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0310-17 New York Times Crossword Answers 10 Mar 17, Friday





QuickLinks:
Solution to today's crossword in the New York Times
Solution to today's SYNDICATED New York Times crossword in all other publications
Solution to today's New York Times crossword found online at the Seattle Times website
Jump to a complete list of today's clues and answers

CROSSWORD SETTER: Pawel Fludzinski
THEME: None
BILL BUTLER’S COMPLETION TIME: 13m 52s
ANSWERS I MISSED: 0

Today's Wiki-est, Amazonian Googlies
Across

15. Gelato alternative : ITALIAN ICE
A sno-cone (also "snow cone") is just a paper cone filled with crushed ice and topped with flavored water. Italian ice is similar, but different. Whereas the flavoring is added on top of the ice to make a sno-cone, Italian ice is made with water that is flavored before it is frozen.

Gelato (plural “gelati”) is the Italian version of American ice cream, differing in that it has a lower butterfat content than its US counterpart.

17. Pioneer in heliocentric theory : COPERNICUS
Nicolaus Copernicus was an astronomer active during the Renaissance. Copernicus was the first person to propose that the Earth and the planets revolved around the Sun.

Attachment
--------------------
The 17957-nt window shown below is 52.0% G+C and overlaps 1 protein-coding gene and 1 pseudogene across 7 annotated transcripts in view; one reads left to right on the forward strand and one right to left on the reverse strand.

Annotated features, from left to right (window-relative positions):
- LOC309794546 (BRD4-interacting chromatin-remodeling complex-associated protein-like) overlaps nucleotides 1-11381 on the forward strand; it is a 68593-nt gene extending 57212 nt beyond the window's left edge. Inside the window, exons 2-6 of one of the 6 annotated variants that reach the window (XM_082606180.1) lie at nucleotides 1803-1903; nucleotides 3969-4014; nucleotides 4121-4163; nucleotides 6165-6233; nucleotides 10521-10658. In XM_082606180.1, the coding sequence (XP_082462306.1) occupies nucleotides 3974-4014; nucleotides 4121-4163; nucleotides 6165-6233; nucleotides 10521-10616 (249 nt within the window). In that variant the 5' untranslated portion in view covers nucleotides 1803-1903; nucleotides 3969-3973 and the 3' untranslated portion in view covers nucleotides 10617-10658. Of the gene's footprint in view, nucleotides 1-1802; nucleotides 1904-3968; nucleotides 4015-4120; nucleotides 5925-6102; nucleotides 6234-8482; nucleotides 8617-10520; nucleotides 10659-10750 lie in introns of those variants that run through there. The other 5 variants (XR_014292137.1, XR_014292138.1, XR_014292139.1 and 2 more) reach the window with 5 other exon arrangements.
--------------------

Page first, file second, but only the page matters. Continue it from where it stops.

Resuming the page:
19. Baht : Thailand :: ___ : Laos : KIP
The kip has been the unit of currency in Laos since 1952. One kip is divided into 100 att.

The baht is the currency of Thailand, and is subdivided into 100 satang.

20. +, $ or @ : SIGN
The “$” sign was first used for the Spanish American peso, in the late 18th century. The peso was also called the “Spanish dollar” (and “piece of eight”). The Spanish dollar was to become the model for the US dollar that was adopted in 1785, along with the “$” sign.

The “at symbol” (@) originated in the commercial word, as shorthand for “each at, per” and similar phrases. I suppose we see the symbol most commonly these days as part of all email addresses.

25. San Francisco's ___ Tower : COIT
Coit Tower is a renowned memorial in San Francisco that sits atop Telegraph Hill. The full name of the structure is the Lillian Coit Memorial Tower, recognizing a generous bequest to the city by wealthy socialite Lillie Hitchcock Coit. There is an urban myth in these parts that the tower was designed to resemble the nozzle of a fire hose, as Lillie used to like chasing fires and hanging out with firefighters.

28. End of a letter : SERIF
Serifs are details on the ends of characters in some typefaces. Typefaces without serifs are known as sans-serif, using the French word "sans" meaning "without" and “serif” from the Dutch “schreef” meaning “line”. Some people say that serif fonts are easier to read on paper, whereas sans-serif fonts work better on a computer screen. I'm not so sure though …

35. Jeanne d'Arc, e.g.: Abbr. : STE